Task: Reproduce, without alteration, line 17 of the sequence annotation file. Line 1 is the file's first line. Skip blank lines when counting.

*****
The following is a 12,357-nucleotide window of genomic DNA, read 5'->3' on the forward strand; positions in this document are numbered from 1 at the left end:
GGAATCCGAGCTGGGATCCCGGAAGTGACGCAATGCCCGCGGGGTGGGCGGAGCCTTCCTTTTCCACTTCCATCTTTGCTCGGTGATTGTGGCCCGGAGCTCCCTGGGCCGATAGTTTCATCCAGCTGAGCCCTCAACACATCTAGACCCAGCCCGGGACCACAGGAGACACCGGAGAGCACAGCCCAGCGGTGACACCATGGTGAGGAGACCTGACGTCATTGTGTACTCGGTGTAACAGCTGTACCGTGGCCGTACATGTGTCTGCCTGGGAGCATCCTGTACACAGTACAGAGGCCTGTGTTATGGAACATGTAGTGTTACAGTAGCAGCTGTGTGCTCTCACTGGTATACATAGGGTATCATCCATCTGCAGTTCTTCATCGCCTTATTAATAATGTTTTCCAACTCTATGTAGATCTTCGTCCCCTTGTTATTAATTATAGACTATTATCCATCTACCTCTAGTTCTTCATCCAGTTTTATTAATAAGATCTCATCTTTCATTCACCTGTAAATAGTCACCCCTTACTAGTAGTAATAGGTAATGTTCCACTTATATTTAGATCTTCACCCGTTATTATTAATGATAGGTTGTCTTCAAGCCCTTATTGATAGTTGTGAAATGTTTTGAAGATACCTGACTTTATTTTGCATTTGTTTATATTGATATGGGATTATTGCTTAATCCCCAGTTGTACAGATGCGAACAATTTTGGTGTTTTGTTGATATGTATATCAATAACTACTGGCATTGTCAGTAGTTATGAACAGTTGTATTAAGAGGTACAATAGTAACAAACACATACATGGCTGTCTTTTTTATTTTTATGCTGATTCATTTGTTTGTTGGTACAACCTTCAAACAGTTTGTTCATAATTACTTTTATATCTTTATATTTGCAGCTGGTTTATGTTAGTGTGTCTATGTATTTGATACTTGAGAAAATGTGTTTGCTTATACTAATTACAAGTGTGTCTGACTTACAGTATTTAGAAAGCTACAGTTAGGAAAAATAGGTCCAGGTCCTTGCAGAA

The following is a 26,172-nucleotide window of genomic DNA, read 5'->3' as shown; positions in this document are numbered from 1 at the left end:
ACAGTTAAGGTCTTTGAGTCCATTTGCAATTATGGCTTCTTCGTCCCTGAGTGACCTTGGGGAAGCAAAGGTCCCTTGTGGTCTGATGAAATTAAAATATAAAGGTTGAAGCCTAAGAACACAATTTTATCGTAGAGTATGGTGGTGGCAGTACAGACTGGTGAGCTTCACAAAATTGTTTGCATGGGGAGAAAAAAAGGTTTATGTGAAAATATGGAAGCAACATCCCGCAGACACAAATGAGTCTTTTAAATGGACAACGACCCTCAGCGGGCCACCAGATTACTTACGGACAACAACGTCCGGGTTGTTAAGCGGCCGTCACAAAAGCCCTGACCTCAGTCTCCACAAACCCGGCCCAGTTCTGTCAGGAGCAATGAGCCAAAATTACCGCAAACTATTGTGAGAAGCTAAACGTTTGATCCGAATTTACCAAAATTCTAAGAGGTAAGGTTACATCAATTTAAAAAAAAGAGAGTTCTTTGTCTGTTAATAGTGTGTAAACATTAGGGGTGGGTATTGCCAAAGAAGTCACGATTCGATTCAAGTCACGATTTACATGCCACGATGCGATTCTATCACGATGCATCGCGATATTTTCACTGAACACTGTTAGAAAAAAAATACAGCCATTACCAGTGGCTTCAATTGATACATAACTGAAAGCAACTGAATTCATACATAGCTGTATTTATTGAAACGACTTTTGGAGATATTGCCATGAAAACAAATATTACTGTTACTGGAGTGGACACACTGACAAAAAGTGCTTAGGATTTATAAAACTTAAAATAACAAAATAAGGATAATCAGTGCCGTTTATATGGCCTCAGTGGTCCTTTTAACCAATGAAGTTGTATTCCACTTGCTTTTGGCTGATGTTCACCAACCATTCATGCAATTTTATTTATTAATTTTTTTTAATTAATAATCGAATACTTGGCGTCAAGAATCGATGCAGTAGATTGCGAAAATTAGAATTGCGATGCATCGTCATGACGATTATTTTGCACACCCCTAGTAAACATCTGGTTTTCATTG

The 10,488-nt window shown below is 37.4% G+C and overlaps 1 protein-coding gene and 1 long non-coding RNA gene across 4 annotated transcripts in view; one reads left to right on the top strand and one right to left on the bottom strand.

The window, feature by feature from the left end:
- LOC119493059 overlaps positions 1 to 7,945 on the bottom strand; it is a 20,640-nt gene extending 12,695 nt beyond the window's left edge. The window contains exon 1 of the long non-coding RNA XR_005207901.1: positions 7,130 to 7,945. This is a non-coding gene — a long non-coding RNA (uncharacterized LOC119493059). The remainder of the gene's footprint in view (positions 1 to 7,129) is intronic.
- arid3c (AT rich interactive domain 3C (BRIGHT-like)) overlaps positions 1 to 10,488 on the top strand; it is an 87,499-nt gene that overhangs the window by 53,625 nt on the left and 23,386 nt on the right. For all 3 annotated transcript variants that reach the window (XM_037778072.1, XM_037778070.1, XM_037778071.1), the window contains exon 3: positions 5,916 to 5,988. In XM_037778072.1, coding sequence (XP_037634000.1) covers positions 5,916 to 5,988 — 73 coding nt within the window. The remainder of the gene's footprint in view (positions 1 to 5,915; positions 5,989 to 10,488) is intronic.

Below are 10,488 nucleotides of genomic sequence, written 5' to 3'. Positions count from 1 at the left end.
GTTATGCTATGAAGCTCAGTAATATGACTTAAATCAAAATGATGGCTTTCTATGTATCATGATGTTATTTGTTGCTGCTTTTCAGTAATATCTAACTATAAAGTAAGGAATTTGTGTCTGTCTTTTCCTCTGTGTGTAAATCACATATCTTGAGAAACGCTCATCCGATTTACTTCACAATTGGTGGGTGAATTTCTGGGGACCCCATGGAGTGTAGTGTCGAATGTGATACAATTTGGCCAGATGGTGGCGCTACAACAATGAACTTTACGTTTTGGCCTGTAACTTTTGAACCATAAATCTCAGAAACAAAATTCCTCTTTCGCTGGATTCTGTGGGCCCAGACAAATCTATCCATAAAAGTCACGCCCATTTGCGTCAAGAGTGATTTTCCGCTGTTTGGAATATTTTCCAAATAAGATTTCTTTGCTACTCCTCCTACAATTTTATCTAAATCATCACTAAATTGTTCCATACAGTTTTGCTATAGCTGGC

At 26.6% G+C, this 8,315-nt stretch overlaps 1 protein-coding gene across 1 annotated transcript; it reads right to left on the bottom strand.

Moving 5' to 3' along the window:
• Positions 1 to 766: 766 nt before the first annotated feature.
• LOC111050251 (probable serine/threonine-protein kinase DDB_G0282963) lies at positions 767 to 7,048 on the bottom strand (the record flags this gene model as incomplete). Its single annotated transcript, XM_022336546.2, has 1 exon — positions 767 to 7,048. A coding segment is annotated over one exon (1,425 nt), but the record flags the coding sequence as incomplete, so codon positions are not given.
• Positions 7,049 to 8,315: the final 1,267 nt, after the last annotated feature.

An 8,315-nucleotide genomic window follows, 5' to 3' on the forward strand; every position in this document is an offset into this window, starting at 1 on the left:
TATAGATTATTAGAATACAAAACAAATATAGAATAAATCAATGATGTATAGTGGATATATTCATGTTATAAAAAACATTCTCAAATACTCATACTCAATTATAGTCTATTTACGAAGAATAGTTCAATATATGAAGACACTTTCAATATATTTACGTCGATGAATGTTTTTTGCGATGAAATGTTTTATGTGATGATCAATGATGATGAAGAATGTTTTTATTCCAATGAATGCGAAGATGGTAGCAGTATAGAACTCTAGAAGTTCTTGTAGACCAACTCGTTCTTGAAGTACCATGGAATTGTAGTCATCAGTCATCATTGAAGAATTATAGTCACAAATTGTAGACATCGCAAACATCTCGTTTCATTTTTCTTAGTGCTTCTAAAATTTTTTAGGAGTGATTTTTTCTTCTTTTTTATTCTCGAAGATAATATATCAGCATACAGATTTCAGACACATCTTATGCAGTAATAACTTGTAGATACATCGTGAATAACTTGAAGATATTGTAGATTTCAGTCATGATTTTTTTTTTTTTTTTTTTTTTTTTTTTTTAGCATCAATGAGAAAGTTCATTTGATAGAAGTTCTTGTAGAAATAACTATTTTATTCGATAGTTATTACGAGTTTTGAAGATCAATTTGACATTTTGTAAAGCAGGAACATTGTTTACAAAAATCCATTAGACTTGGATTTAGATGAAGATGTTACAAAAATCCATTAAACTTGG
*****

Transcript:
TATAGATTATTAGAATACAAAACAAATATAGAATAAATCAATGATGTATAGTGGATATATTCATGTTATAAAAAACATTCTCAAATACTCATACTCAATTATAGTCTATTTACGAAGAATAGTTCAATATATGAAGACACTTTCAATATATTTACGTCGATGAATGTTTTTTGCGATGAAATGTTTTATGTGATGATCAATGATGATGAAGAATGTTTTTATTCCAATGAATGCGAAGATGGTAGCAGTATAGAACTCTAGAAGTTCTTGTAGACCAACTCGTTCTTGAAGTACCATGGAATTGTAGTCATCAGTCATCATTGAAGAATTATAGTCACAAATTGTAGACATCGCAAACATCTCGTTTCATTTTTCTTAGTGCTTCTAAAATTTTTTAGGAGTGATTTTTTCTTCTTTTTTATTCTCGAAGATAATATATCAGCATACAGATTTCAGACACATCTTATGCAGTAATAACTTGTAGATACATCGTGAATAACTTGAAGATATTGTAGATTTCAGTCATGATTTTTTTTTTTTTTTTTTTTTTTTTTTTTTAGCATCAATGAGAAAGTTCATTTGATAGAAGTTCTTGTAGAAATAACTATTTTATTCGATAGTTATTACGAGTTTTGAAGATCAATTTGACATTTTGTAAAGCAGGAACATTGTTTACAAAAATCCATTAGACTTGGATTTAGATGAAGATGTTACAAAAATCCATTAAACTTGG